Legal Question in Wills and Trusts in New Jersey

My stepfather is pressuring my mother to change her will - primarily where it concerns the rights to her property. The deed is soley in her name and her current will has the house going to me, but with the stipulation he may remain living there until his death. He now wants the house willed to him, and then when he dies, it would go to me. My concern is, should he have to go into a nursing home/assisted living someday, I've heard they can take your property. Is that true? And is there any other concerns I should have? I'd hate to see everything my mother worked hard for gone in one swoop if there's something we're not considering here. Is there any protective language we can place in the new will - perhaps giving me joint-ownership?

Asked on 9/15/12, 3:56 am

2 Answers from Attorneys

Miriam Jacobson Law Offices of Miriam N. Jacobson

It sounds like what your mother's will currently provides is for a "life estate" to your stepfather, and a "remainder to " you. This means that after his death, it becomes your property. This would probably protect the house from being subject to a claim by a nursing home or similar provider - but I do not know Medicaid or Elder law, and this is another reason why people should consult lawyers with such experience to prepare their wills.

If her will is properly written - and please never use a "form" - this will not be a problem. Someone should explain to him that this is already what he's asking for.

Just remember, whatever the will says, your mother has the right to change it as many times as she wants, because it becomes final only when she dies. The only exception to that is if she is forced to change her will and/or if she is not mentally competent to create a will. These are difficult to prove, but a will can be successfully contested for those reasons.


* If the answers to your question confirm that you have a valid issue or worthwhile claim, your next step should almost always be to establish a dialog with a lawyer who can provide specific advice to you. Contact a lawyer in your county or township.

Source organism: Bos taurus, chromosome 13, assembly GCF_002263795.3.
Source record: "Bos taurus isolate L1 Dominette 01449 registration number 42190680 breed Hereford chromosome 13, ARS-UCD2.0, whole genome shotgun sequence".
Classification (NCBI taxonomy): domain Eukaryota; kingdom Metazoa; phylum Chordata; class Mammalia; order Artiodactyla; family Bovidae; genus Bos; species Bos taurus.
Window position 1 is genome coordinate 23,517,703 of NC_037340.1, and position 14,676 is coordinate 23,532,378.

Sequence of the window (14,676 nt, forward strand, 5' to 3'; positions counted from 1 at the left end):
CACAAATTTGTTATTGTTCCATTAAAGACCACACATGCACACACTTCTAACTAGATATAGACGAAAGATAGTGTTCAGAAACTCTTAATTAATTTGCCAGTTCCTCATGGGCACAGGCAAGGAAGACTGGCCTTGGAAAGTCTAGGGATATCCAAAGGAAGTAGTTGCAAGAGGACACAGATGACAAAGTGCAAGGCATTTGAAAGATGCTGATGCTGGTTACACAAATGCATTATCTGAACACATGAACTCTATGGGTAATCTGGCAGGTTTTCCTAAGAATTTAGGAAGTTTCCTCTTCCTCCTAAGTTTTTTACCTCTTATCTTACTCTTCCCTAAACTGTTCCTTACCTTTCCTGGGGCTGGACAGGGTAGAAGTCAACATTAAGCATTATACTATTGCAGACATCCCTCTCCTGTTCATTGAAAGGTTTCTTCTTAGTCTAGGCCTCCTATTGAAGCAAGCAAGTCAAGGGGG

* Another reason for contacting a lawyer is that it is often impossible to give a good answer in the Internet Q&A format without having more information. The unique circumstances of your situation and things that you may not have thought to mention in your question may completely change the answer. If you want to be sure that you have a complete answer to your question and an understanding of what that answer means, establish a connection with a lawyer who practices in the area of your concern.

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Answered on 9/15/12, 7:54 am
Walter LeVine Walter D. LeVine, Esq.

I agree with Miriam about the life estate, but have some suggestions, as I do this type of work regulalrly. If she is allowing him a life estate, there should be specifics included on what expenses he is responsible to pay and what her estate/heirs may be responsible for. Include things like real estate taxes, homeowners insurance, utilities, cable TV, major and minor repairs, etc., and under what conditions he is deemed to have vacated the house to allow the life estate to be terminated (e.g., extended vacations, cohabitation, moving with no possibility of return - like a nursing home). Under NJ law, a spouse (your step-father) automatically has a life estate in the marital residence, but the laws providing for this do not spell out what obligations for payment follow. I recommend minor repairs be specified by dollar amount to repair (for example - he is responsible for all repairs under $500 and the estate/heirs are responsible for more costly ones, like a new roof, furnace, etc.). Without these provisions included, I have seen litigation required to resolve issues that could have been resolved by a properly worded document. This both protects you and him. This is a reply to an Internet question and the response is provided for information purposes only and is not intended to be legal advice or as creating an attorney-client relationship.

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Answered on 9/15/12, 10:56 am

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